Quocirca Cloud Print Services Landscape 2021 Report Excerpt
The ability of cloud-based services to deliver flexibility, on-demand scalability and reliability while controlling direct costs and administrative overheads has come into its own during the COVID-19 pandemic. IT teams have scrambled to support the shift to remote-working as businesses have battled to maintain employee productivity; cloud-based software and services have often played a central role in the tactical response to the crisis.
- The traditional on-premises print infrastructure is complex and characterised by cost inefficiencies.
- Cloud adoption continues to accelerate.
- Hybrid cloud provides the foundation for edge computing.
- Zero trust security is an imperative in enabling the remote workforce.
- As cloud momentum grows, industry players are expanding their cloud print service and solutions
- Provision of cloud print services is a primary supplier selection factor and incumbent suppliers should
not be complacent.
Cloud printing market trends
The pandemic has spurred cloud adoption. Even before the pandemic, the transition to cloud was underway. The pandemic accelerated the pace of digital transformation, redefining the way we work and collaborate and compressing the timeframe that organisations are migrating to the cloud.
The mass exodus from the office left IT teams scrambling to keep their organisations up and running while dealing with new issues around information security and device suitability for those working from home (WFH).
Speed, agility and resiliency have never been more important, and the cloud has become the bedrock for every organisation.
According to Quocirca’s latest research, 82% of organisations expect more than half of their IT infrastructure to be cloud based by the end of 2021. 43% of organisations expect all their IT infrastructure to be cloud based by the end of 2021, rising to 52% in the US.
The pandemic pressed the reset button on traditional approaches that rely on legacy and on-premise infrastructure.
The cloud has delivered on its promises of flexibility and on-demand scalability, enabling businesses to emerge stronger and more adaptable, and to plug gaps in their resilience measures.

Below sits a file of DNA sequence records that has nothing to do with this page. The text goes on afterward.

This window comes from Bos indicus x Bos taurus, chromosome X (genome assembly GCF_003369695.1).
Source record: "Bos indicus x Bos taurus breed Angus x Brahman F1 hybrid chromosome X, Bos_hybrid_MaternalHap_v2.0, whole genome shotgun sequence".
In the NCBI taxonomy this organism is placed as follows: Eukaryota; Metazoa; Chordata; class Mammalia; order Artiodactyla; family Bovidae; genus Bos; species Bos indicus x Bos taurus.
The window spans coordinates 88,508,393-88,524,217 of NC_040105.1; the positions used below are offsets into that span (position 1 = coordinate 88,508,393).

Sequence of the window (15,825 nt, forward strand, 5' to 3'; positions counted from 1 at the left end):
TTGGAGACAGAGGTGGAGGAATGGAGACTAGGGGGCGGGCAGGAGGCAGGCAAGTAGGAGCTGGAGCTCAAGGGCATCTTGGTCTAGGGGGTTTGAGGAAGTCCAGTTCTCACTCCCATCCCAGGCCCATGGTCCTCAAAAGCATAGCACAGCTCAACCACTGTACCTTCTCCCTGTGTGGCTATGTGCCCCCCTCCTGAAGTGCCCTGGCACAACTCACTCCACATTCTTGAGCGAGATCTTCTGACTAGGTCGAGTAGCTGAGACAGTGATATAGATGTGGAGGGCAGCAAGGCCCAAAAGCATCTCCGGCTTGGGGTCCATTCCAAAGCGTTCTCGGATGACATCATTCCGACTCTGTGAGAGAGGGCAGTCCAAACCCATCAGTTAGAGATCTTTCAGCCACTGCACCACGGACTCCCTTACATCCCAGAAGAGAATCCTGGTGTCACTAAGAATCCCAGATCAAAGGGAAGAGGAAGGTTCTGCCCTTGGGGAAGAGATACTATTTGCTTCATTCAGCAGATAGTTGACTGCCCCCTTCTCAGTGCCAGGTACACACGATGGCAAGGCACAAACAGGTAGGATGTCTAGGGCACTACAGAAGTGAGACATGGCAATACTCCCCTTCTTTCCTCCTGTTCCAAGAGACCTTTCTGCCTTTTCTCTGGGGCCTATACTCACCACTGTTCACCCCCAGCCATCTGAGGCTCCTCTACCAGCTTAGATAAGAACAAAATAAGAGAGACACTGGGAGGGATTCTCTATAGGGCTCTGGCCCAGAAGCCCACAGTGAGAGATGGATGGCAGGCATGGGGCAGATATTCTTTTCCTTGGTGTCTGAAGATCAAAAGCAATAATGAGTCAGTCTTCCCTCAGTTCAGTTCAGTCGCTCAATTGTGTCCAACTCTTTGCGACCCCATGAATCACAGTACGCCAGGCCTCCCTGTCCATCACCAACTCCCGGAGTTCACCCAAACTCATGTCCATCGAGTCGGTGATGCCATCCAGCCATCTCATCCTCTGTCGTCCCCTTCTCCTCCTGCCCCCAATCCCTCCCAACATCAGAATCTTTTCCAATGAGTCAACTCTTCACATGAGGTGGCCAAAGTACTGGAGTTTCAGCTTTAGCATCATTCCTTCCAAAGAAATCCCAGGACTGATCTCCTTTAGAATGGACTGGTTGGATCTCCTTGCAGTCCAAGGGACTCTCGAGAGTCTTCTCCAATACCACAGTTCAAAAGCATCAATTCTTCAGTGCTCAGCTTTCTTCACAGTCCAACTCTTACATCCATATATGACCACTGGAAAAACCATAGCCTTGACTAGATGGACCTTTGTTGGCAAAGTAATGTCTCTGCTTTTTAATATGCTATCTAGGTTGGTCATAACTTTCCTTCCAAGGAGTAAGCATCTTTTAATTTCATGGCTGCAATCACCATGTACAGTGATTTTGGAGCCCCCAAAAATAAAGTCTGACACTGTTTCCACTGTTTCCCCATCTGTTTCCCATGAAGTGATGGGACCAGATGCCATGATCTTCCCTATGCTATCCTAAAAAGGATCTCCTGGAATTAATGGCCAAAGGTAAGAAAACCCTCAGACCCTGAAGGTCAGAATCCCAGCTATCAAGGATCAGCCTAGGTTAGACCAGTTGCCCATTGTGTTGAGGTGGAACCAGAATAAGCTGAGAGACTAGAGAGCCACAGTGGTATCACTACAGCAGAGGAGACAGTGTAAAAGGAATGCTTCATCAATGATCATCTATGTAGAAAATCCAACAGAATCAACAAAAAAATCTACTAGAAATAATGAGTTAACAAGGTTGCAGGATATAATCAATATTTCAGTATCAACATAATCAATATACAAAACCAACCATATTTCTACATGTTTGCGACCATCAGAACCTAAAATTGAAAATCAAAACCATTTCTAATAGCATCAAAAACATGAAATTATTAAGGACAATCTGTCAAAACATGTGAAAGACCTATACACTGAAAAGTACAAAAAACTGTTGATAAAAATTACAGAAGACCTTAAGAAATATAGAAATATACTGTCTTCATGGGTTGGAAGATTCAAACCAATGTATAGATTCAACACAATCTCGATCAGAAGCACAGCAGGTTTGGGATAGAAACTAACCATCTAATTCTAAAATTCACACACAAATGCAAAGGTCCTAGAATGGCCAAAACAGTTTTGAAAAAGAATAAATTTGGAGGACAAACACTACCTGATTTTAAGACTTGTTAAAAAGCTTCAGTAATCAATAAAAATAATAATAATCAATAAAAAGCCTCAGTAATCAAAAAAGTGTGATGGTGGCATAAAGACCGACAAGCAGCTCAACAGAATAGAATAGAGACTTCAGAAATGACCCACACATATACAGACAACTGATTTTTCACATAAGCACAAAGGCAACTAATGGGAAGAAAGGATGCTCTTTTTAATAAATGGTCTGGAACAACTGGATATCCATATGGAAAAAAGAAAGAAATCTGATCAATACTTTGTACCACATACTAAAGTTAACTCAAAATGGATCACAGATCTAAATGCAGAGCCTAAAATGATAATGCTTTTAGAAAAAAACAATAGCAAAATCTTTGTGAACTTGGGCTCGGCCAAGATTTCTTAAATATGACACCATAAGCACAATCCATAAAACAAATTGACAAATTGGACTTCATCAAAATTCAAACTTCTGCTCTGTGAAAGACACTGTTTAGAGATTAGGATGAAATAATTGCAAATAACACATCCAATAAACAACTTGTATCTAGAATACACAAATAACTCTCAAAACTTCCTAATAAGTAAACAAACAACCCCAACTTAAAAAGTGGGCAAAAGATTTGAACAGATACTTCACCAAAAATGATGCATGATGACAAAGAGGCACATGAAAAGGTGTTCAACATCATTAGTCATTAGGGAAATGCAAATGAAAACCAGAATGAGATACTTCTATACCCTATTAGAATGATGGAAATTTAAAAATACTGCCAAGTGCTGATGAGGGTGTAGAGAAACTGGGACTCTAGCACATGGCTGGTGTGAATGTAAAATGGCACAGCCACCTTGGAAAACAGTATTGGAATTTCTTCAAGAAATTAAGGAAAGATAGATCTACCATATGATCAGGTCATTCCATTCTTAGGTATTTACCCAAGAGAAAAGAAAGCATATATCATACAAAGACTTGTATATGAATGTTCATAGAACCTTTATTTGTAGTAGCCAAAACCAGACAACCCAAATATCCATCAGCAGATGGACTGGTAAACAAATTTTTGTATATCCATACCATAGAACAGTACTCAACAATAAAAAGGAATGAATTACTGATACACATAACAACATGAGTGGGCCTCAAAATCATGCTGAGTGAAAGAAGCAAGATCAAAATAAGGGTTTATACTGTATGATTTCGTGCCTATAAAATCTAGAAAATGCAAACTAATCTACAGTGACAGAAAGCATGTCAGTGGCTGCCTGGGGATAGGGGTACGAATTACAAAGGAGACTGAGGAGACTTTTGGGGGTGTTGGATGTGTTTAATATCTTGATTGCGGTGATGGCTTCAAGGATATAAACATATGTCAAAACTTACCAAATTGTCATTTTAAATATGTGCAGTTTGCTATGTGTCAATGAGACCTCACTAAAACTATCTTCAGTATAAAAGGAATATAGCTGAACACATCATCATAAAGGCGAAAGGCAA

Those organisations that adapted best had already taken steps to modernise their IT environment and were able to rapidly scale resources to support a remote workforce.
As organisations ramp up their digitisation journeys and remote working becomes a permanent feature for many, cloud initiatives are set to accelerate in 2021.
Recent Quocirca research amongst US and European businesses with over 250 employees revealed that on average 47% of employees are expected to work fully or predominantly from home when offices reopen.
Cloud spend will continue to increase, with 45% of the organisations reporting it as a top investment priority over the coming year, rising to 50% in organisations with more than 1,000 employees.
Quocirca’s MPS 2021 study revealed that over three quarters (77%) of organisations are already using some
form of cloud service to manage at least some of their print jobs (Figure 3), with 21% using cloud services to
manage over 50% of the workload.
Overall, 39% report that they have implemented a cloud print management platform, with a further 37% planning to do so in the next 12 months. The percentage that has already deployed cloud print management rises to 52% amongst US organisations, while German organisations are least likely to have implemented a cloud printing platform. Larger organisations are most likely to have implemented cloud print management (48%) compared to 31% of smaller organisations. The financial sector is ahead in adoption, with 51% compared to 29% in the retail sector.